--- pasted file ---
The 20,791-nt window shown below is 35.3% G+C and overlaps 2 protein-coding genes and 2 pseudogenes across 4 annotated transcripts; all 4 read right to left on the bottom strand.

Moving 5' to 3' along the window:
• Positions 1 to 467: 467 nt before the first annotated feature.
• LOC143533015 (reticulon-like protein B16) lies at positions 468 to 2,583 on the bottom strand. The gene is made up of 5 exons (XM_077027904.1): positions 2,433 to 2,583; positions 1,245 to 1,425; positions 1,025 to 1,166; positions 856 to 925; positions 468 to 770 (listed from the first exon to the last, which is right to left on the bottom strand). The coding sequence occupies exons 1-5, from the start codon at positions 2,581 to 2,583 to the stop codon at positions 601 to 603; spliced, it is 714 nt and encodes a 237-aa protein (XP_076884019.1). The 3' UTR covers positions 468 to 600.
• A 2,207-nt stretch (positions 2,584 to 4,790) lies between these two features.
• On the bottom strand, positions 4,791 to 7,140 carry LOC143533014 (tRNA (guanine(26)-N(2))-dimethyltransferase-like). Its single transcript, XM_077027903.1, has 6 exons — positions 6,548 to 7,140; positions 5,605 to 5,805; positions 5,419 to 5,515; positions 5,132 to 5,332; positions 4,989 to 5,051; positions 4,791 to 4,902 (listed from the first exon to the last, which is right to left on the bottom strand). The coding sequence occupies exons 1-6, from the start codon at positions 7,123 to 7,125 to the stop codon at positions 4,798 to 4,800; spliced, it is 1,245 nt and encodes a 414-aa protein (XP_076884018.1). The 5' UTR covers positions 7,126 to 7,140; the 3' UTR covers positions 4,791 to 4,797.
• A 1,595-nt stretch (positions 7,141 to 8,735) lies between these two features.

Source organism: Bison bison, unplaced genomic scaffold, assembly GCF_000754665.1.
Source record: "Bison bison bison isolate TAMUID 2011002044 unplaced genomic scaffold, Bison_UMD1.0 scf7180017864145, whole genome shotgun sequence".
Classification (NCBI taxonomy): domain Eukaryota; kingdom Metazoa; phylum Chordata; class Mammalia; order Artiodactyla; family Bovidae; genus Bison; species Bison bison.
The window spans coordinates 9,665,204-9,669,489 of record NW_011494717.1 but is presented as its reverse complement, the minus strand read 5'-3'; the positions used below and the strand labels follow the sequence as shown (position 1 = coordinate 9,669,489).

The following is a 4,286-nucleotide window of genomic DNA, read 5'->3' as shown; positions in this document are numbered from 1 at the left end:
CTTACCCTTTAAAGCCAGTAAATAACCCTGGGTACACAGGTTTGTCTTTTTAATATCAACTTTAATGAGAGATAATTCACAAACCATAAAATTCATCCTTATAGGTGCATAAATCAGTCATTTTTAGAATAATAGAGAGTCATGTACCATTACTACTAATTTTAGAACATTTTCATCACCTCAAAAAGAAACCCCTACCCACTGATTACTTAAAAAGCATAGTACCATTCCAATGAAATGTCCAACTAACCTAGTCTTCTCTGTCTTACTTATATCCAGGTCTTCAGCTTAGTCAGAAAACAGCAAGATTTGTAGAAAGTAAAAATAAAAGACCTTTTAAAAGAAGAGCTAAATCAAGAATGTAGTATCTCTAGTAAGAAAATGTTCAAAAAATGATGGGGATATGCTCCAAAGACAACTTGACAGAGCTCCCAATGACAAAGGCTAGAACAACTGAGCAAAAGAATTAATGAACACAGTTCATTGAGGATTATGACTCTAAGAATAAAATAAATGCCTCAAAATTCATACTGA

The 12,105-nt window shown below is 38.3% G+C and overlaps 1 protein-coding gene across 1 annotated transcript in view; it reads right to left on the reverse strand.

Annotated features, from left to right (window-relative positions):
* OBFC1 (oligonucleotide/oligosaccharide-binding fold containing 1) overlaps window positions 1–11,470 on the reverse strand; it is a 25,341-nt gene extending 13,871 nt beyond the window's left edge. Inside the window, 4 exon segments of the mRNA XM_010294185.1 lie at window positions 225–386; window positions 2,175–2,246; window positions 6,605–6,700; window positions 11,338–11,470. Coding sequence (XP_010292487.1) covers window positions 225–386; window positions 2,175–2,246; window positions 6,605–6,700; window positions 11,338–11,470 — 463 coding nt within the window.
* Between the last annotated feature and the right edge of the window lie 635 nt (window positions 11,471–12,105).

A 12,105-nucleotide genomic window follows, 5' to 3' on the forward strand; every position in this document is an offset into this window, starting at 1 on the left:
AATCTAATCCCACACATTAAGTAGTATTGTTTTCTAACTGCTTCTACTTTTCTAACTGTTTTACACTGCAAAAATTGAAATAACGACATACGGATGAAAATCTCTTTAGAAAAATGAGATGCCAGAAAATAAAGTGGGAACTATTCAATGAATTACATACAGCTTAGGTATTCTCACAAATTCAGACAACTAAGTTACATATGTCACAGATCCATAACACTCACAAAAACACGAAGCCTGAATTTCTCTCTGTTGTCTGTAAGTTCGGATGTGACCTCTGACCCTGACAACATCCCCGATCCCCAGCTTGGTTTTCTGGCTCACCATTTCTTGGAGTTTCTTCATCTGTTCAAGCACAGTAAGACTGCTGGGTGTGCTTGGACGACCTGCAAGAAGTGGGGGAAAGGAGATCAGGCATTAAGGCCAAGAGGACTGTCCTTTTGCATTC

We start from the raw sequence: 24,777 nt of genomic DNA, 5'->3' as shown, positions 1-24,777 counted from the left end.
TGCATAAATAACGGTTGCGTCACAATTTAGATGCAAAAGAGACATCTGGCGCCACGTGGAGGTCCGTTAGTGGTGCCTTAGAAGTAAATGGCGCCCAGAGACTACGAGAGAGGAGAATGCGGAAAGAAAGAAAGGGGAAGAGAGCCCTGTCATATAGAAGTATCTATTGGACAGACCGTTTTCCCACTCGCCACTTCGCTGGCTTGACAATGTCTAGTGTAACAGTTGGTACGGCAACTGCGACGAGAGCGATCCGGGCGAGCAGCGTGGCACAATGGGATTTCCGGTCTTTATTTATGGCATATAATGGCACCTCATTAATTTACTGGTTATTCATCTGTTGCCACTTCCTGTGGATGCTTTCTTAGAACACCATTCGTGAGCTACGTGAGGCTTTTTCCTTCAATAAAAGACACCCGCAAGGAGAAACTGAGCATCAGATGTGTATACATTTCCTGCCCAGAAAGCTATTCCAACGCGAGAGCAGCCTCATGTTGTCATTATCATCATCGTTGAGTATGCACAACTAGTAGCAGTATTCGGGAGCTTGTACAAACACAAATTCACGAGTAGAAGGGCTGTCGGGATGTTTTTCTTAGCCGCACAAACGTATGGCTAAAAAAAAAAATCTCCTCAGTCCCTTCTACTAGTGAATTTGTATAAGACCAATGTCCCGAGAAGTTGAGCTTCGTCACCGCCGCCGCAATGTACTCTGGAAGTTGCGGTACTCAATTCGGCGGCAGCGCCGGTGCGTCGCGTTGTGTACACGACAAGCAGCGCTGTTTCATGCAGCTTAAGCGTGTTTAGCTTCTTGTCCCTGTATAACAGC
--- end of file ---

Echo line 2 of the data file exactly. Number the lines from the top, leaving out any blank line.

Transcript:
Moving 5' to 3' along the window: